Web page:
Maryknoll Office for Global Concerns

Home | Contact us | Search
Our mission | MOGC publications | Staff members | Our partners | Contact us
Africa | Asia | Middle East | Latin America | United Nations |
War is not the answer | Arms control/proliferation | U.S. military programs/policies | Security | Alternatives to violence
Maryknoll Land Ethic Process | Climate change | GMOs | Water | U.S. energy policy | Earth Charter |
Trade/Investment | Foreign debt | Millennium Devel. Goals | Corporate accountability | Int'l financial institutions | Work | Economic alternatives
Indigenous peoples | Migrants | Children | Women | People with HIV/AIDS
Educational resources | Contact policymakers | Links | MOGC publications |
Subscribe | NewsNotes archive

Climate change: Inspirations, disappointments
NewsNotes, January-February 2010

MOGC staff members Sr. Ann Braudis, co-chair of the UN NGO Committee on Sustainable Development, and Kathy McNeely, coordinator of the MOGC’s Faith-Economy-Ecology program, at­tended the UN conference on climate change, held in Denmark in early December 2009. The follow­ing article is a reflection by Sr. Ann; Kathy’s article, which focuses more on the economic dimensions of this challenge, is here.

For several months prior to the conference, the UN NGO Committee on Sustainable Development focused almost exclusively on climate change, using a widely circulated discussion paper. Through the resulting broad conversation on climate change is­sues, a one page Summary of Recommendations to Governments was drafted. The summary was clear in its moral foundation and rich in expressing the complex interwoven nature of the climate change crisis. In retrospect, the NGO response to this proj­ect gave an indication of the widespread concern of civil society for the crisis gradually enveloping the globe and dramatically experienced at this time by poor, “developing” countries lying in the range of the most severe changes in weather patterns. Partici­pating in the conference affirmed these indications.

Thousands of NGOs and other representatives of civil society attended the summit. Arriving in Co­penhagen in the dead of winter, with little light and much cold, one could not help but be impressed as, day after day, floods of people made their way to that far corner of the earth to attend the conference.

Regardless of where people came from, with few exceptions, they held in common one message; we are all citizens of one planet with a moral re­sponsibility to make decisions that secure planetary sustainability for future generations. This requires significantly cutting greenhouse gas emissions, pro­tecting the integrity of the earth’s forests, and shar­ing funds, technology and knowledge with those in need and most threatened by the effects of climate change. Lastly, it is necessary to keep the global temperature below an increase of 2º Celsius. FAB became the byword, standing for a Fair, Ambitious and Binding treaty.

However, as the conference progressed, it be­came evident that it would be impossible for gov­ernments to finalize a binding treaty in Copenhagen. While this was disappointing, it was inspiring to hear Nobel peace prize recipient Wangari Maathai of Kenya encouraging civil society to remember what it had achieved in the past and to renew its commitment to bring about a just and binding treaty as soon as possible. Vandana Shiva of India cited the strength of indigenous farmers in their determina­tion to protect life in its myriad and interconnecting manifestations and to stand firm before the destruc­tive forces of mechanization and fragmentation.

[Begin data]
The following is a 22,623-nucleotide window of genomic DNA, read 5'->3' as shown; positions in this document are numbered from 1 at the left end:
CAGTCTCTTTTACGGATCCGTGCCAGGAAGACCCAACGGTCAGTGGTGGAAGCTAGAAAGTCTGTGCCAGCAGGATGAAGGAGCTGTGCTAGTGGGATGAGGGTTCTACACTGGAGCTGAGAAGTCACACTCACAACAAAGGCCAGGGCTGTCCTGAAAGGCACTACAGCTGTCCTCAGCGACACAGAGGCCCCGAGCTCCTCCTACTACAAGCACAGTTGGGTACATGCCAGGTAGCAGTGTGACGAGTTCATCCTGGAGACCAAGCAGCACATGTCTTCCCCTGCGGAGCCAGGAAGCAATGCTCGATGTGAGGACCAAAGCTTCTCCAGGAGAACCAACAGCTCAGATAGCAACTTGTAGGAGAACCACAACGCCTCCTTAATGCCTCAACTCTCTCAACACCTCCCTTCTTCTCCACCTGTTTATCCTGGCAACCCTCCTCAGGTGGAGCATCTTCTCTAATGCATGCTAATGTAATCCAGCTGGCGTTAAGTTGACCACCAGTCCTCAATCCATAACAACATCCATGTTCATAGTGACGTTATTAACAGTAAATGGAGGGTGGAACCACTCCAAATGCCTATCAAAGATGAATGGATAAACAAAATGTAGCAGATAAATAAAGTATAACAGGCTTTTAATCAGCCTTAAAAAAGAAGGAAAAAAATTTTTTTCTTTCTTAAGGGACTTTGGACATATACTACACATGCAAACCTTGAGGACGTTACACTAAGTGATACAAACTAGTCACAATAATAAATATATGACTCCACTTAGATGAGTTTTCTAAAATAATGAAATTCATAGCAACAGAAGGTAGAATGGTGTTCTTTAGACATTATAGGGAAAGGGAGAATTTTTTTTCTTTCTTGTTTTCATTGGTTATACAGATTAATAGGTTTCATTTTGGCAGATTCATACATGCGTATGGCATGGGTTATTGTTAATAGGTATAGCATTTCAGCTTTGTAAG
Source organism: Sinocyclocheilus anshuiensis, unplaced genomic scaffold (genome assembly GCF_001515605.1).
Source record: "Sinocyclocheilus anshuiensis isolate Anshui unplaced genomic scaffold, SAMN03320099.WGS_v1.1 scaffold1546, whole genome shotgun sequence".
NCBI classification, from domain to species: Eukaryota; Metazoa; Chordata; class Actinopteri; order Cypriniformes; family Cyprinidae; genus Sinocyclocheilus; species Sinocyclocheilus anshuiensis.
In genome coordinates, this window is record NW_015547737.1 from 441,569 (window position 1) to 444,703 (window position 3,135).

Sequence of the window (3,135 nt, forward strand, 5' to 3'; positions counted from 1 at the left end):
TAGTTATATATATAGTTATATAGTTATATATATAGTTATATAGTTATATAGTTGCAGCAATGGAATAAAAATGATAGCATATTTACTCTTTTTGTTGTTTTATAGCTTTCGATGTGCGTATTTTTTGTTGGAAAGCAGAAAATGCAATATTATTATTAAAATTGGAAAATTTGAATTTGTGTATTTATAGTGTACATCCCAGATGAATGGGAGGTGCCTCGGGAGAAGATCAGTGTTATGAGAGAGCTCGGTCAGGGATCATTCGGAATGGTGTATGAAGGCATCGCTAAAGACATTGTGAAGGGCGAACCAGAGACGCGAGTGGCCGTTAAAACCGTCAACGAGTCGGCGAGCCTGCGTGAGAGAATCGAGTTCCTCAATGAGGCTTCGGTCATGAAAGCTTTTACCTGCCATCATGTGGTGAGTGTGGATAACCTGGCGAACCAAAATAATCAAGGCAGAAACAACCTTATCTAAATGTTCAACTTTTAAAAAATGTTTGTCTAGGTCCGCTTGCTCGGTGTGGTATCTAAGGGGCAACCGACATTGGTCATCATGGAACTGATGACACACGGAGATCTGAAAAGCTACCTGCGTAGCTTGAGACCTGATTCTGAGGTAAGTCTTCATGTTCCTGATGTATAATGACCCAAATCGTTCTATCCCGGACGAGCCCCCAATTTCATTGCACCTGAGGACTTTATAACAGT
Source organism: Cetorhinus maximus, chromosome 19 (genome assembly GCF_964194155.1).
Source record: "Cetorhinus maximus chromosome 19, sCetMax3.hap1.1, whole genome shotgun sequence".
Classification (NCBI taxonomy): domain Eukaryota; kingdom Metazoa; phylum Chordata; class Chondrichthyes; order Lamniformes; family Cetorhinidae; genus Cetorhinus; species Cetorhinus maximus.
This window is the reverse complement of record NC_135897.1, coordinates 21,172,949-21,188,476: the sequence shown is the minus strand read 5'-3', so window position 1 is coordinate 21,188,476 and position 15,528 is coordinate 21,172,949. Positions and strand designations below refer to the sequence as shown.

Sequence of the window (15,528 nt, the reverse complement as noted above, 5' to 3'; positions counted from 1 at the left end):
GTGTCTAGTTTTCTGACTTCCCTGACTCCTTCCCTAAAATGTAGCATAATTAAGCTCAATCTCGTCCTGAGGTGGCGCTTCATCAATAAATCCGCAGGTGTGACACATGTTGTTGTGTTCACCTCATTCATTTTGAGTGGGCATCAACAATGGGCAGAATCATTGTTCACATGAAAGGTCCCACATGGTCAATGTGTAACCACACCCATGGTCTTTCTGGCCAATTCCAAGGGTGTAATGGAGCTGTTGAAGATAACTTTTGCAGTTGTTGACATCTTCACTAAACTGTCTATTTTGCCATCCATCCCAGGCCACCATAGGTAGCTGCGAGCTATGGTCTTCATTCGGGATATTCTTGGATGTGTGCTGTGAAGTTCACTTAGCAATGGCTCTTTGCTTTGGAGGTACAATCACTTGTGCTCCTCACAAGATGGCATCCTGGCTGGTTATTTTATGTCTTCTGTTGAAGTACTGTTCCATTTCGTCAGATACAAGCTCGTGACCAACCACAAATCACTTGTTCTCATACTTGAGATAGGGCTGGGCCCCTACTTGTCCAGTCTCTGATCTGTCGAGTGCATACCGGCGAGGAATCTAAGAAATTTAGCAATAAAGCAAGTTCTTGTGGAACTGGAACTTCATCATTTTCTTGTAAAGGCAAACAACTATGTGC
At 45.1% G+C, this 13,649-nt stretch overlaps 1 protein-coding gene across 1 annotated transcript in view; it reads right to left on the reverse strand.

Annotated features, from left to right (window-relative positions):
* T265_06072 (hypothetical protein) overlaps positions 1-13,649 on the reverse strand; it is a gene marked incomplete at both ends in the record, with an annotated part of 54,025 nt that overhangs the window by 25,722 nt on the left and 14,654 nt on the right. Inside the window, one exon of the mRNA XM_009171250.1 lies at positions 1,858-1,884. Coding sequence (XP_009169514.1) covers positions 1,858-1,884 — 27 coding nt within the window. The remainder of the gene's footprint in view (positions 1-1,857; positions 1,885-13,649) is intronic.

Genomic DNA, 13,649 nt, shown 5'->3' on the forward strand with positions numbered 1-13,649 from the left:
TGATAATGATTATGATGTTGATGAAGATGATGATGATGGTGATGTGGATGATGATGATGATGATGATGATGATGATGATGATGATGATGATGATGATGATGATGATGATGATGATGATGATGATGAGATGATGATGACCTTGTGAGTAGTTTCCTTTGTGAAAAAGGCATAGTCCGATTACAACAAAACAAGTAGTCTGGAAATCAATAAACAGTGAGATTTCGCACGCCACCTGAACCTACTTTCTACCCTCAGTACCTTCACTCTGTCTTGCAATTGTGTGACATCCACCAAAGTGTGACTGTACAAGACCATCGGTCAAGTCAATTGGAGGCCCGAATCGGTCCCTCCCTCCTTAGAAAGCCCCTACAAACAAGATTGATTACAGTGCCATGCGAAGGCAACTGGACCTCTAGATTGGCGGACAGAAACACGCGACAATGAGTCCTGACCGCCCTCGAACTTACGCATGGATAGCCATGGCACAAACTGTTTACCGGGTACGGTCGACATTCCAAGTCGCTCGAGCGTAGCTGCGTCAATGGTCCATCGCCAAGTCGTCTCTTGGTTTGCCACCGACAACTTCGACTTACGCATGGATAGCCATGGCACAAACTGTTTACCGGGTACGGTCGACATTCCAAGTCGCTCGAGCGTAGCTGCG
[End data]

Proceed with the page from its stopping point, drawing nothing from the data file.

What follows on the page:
Speaking of economics, Penn State professor and ethicist Donald Brown stated clearly that it is morally unacceptable to choose to preserve the eco­nomic well-being of any nation over the well-being of others and the planet’s sustainability. In view of the position of small island states, Dr. Brown’s words were heavily weighted. Representatives from Cape Verde said, “We demand to survive. We demand a commitment to our survival. If we disappear we will not disappear alone; we will simply precede you in disappearing.”

The Intergovernmental Panel of Scientists was enthusiastically supported by the overflowing crowd attending their presentation. Roaring applause showed agreement in accepting the findings of the panel as the foundation for any climate change agreement. Lastly, the youth were unrelenting in posing the question, “Where will you be in 2050?”

In the end, true to predictions, government ne­gotiators were unable to achieve a binding treaty. Rather, they arrived at a general agreement to re­duce emissions according to national standards; to allow for external monitoring where required; and to provide aid to poor countries ($100 billion a year starting in 2020 and $30 billion for the next three years). To bring the pact to the point of being a legally binding treaty will require a great deal of further work. Civil society will have to double its vigilance to ensure that this happens.

In spite of disappointments it is clear that there is a global movement that shows a new level of consciousness with its inherent responsibility for the well-being of the whole planet. In a letter to the Bolivian Mission at the conference, theologian and philosopher Leonardo Boff captured this point: “A new time begins, the biocivilization, in which the Earth and humanity recognize their mutual belong­ing, their common origin and common destiny.”

About us | Privacy Policy | Legal  |  Contact us
© 2010 Maryknoll Office for Global Concerns